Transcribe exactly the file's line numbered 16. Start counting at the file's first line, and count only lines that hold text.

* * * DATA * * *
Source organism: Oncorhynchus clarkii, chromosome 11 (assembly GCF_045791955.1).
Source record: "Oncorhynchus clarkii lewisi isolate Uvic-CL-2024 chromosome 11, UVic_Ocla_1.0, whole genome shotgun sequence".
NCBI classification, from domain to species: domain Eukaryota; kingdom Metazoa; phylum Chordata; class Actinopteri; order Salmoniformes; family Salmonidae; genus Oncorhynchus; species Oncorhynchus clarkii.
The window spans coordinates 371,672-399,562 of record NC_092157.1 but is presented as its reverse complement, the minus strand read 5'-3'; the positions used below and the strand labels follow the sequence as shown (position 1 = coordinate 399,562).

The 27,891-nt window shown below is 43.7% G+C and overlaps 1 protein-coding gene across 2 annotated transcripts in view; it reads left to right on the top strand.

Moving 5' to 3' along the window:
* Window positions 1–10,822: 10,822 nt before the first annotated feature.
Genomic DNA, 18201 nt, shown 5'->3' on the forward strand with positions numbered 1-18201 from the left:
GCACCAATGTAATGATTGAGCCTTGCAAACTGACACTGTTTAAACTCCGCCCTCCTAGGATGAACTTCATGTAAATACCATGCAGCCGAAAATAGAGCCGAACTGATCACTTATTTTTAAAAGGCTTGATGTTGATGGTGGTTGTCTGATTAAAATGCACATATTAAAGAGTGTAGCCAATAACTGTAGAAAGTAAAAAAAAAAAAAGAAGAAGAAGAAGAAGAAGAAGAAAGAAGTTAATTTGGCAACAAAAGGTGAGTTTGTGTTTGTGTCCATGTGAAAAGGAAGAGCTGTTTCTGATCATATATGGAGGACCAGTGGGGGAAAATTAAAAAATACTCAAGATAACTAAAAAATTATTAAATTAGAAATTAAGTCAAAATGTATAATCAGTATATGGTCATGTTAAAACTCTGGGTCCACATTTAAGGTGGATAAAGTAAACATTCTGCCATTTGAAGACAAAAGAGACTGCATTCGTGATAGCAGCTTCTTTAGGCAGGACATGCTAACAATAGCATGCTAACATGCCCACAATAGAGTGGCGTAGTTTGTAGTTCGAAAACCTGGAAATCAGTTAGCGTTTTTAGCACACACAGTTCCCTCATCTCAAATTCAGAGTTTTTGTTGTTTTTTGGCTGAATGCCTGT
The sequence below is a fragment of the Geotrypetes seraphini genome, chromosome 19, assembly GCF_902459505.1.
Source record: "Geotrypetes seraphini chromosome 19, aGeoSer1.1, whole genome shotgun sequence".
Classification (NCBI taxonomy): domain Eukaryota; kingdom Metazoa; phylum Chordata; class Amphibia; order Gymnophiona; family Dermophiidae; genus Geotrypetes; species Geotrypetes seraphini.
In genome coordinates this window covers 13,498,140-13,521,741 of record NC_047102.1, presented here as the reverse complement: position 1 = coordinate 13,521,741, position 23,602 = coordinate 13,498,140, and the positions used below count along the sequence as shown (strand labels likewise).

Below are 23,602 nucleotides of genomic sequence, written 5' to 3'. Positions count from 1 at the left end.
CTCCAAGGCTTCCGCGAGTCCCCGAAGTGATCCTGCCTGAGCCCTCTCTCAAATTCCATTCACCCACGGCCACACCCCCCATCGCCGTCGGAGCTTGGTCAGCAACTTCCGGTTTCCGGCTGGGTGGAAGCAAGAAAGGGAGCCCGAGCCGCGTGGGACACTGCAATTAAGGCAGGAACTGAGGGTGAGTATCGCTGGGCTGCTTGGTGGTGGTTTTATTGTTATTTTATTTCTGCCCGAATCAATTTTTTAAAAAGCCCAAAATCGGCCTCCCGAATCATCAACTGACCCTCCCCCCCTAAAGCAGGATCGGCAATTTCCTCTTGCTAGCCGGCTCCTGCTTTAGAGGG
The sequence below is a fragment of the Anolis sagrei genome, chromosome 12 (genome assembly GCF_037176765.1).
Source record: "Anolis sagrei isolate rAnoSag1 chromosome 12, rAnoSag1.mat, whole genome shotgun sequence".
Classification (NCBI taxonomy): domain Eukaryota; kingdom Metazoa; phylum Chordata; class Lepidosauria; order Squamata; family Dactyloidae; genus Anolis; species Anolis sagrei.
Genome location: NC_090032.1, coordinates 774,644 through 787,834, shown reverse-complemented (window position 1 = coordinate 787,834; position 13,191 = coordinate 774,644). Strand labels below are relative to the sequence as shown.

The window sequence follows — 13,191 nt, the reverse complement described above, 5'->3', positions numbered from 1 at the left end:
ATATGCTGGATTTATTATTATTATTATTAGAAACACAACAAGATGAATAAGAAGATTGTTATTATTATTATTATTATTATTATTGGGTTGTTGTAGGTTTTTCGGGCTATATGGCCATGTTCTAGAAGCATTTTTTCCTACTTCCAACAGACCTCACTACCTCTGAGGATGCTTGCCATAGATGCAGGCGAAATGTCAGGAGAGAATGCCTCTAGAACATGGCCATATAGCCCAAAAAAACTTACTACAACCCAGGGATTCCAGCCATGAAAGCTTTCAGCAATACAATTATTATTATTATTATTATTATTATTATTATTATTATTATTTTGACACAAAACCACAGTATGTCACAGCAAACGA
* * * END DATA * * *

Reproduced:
The sequence below is a fragment of the Anolis sagrei genome, chromosome 12 (genome assembly GCF_037176765.1).